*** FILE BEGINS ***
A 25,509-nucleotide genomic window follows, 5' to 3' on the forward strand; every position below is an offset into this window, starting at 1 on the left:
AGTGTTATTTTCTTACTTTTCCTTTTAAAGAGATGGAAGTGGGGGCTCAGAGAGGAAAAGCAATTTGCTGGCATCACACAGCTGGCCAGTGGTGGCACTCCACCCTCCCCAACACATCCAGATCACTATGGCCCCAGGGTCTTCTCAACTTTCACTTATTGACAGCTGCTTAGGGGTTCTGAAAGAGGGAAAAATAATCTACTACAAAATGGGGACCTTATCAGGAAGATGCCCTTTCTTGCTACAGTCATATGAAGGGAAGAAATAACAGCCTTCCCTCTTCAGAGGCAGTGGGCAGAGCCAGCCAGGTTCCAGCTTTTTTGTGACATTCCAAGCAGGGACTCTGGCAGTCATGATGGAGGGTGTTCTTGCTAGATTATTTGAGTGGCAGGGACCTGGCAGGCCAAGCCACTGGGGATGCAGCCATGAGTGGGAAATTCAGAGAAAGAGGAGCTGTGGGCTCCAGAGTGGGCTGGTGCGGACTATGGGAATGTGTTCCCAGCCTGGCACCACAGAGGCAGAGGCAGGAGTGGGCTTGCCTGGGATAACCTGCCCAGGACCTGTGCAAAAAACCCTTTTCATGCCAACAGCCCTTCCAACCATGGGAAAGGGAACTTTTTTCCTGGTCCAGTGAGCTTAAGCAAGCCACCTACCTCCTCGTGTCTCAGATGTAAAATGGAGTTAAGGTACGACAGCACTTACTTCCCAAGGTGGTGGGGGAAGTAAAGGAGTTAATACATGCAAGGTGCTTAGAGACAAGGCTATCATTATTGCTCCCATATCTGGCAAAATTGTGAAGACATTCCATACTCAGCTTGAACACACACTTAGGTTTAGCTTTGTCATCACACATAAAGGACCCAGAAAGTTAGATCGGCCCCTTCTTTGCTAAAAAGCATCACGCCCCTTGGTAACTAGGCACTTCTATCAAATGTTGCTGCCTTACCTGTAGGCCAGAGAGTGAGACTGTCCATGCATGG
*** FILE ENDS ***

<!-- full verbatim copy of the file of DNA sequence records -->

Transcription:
A 25,509-nucleotide genomic window follows, 5' to 3' on the forward strand; every position below is an offset into this window, starting at 1 on the left:
AGTGTTATTTTCTTACTTTTCCTTTTAAAGAGATGGAAGTGGGGGCTCAGAGAGGAAAAGCAATTTGCTGGCATCACACAGCTGGCCAGTGGTGGCACTCCACCCTCCCCAACACATCCAGATCACTATGGCCCCAGGGTCTTCTCAACTTTCACTTATTGACAGCTGCTTAGGGGTTCTGAAAGAGGGAAAAATAATCTACTACAAAATGGGGACCTTATCAGGAAGATGCCCTTTCTTGCTACAGTCATATGAAGGGAAGAAATAACAGCCTTCCCTCTTCAGAGGCAGTGGGCAGAGCCAGCCAGGTTCCAGCTTTTTTGTGACATTCCAAGCAGGGACTCTGGCAGTCATGATGGAGGGTGTTCTTGCTAGATTATTTGAGTGGCAGGGACCTGGCAGGCCAAGCCACTGGGGATGCAGCCATGAGTGGGAAATTCAGAGAAAGAGGAGCTGTGGGCTCCAGAGTGGGCTGGTGCGGACTATGGGAATGTGTTCCCAGCCTGGCACCACAGAGGCAGAGGCAGGAGTGGGCTTGCCTGGGATAACCTGCCCAGGACCTGTGCAAAAAACCCTTTTCATGCCAACAGCCCTTCCAACCATGGGAAAGGGAACTTTTTTCCTGGTCCAGTGAGCTTAAGCAAGCCACCTACCTCCTCGTGTCTCAGATGTAAAATGGAGTTAAGGTACGACAGCACTTACTTCCCAAGGTGGTGGGGGAAGTAAAGGAGTTAATACATGCAAGGTGCTTAGAGACAAGGCTATCATTATTGCTCCCATATCTGGCAAAATTGTGAAGACATTCCATACTCAGCTTGAACACACACTTAGGTTTAGCTTTGTCATCACACATAAAGGACCCAGAAAGTTAGATCGGCCCCTTCTTTGCTAAAAAGCATCACGCCCCTTGGTAACTAGGCACTTCTATCAAATGTTGCTGCCTTACCTGTAGGCCAGAGAGTGAGACTGTCCATGCATGG